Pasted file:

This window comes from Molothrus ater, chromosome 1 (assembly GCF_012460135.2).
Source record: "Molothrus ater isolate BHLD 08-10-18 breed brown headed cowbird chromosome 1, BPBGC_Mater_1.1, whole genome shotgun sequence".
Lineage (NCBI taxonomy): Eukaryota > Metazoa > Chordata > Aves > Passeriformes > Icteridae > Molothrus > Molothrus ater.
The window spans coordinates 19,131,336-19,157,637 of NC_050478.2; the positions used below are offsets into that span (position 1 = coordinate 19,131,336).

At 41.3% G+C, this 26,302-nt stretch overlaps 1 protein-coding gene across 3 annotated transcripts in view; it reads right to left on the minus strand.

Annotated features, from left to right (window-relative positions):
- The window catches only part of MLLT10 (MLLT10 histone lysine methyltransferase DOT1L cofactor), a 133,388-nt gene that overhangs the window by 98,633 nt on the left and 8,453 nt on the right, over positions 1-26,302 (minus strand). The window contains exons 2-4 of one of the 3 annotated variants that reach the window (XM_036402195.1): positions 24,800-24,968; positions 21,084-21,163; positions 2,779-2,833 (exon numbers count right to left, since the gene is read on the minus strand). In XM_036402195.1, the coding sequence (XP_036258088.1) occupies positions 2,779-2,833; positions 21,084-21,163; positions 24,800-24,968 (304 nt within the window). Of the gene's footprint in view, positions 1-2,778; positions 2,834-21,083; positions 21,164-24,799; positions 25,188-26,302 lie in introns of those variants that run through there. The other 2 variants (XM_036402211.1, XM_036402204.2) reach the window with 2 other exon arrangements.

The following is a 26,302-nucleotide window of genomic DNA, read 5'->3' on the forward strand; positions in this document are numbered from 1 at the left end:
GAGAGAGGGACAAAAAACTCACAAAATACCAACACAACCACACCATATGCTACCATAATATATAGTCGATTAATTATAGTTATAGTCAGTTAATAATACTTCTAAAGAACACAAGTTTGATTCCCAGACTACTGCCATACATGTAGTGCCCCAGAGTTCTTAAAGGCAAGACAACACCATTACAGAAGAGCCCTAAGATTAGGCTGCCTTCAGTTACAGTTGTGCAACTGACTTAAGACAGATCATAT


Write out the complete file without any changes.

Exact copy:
This window comes from Molothrus ater, chromosome 1 (assembly GCF_012460135.2).
Source record: "Molothrus ater isolate BHLD 08-10-18 breed brown headed cowbird chromosome 1, BPBGC_Mater_1.1, whole genome shotgun sequence".
Lineage (NCBI taxonomy): Eukaryota > Metazoa > Chordata > Aves > Passeriformes > Icteridae > Molothrus > Molothrus ater.
The window spans coordinates 19,131,336-19,157,637 of NC_050478.2; the positions used below are offsets into that span (position 1 = coordinate 19,131,336).

At 41.3% G+C, this 26,302-nt stretch overlaps 1 protein-coding gene across 3 annotated transcripts in view; it reads right to left on the minus strand.

Annotated features, from left to right (window-relative positions):
- The window catches only part of MLLT10 (MLLT10 histone lysine methyltransferase DOT1L cofactor), a 133,388-nt gene that overhangs the window by 98,633 nt on the left and 8,453 nt on the right, over positions 1-26,302 (minus strand). The window contains exons 2-4 of one of the 3 annotated variants that reach the window (XM_036402195.1): positions 24,800-24,968; positions 21,084-21,163; positions 2,779-2,833 (exon numbers count right to left, since the gene is read on the minus strand). In XM_036402195.1, the coding sequence (XP_036258088.1) occupies positions 2,779-2,833; positions 21,084-21,163; positions 24,800-24,968 (304 nt within the window). Of the gene's footprint in view, positions 1-2,778; positions 2,834-21,083; positions 21,164-24,799; positions 25,188-26,302 lie in introns of those variants that run through there. The other 2 variants (XM_036402211.1, XM_036402204.2) reach the window with 2 other exon arrangements.

The following is a 26,302-nucleotide window of genomic DNA, read 5'->3' on the forward strand; positions in this document are numbered from 1 at the left end:
GAGAGAGGGACAAAAAACTCACAAAATACCAACACAACCACACCATATGCTACCATAATATATAGTCGATTAATTATAGTTATAGTCAGTTAATAATACTTCTAAAGAACACAAGTTTGATTCCCAGACTACTGCCATACATGTAGTGCCCCAGAGTTCTTAAAGGCAAGACAACACCATTACAGAAGAGCCCTAAGATTAGGCTGCCTTCAGTTACAGTTGTGCAACTGACTTAAGACAGATCATAT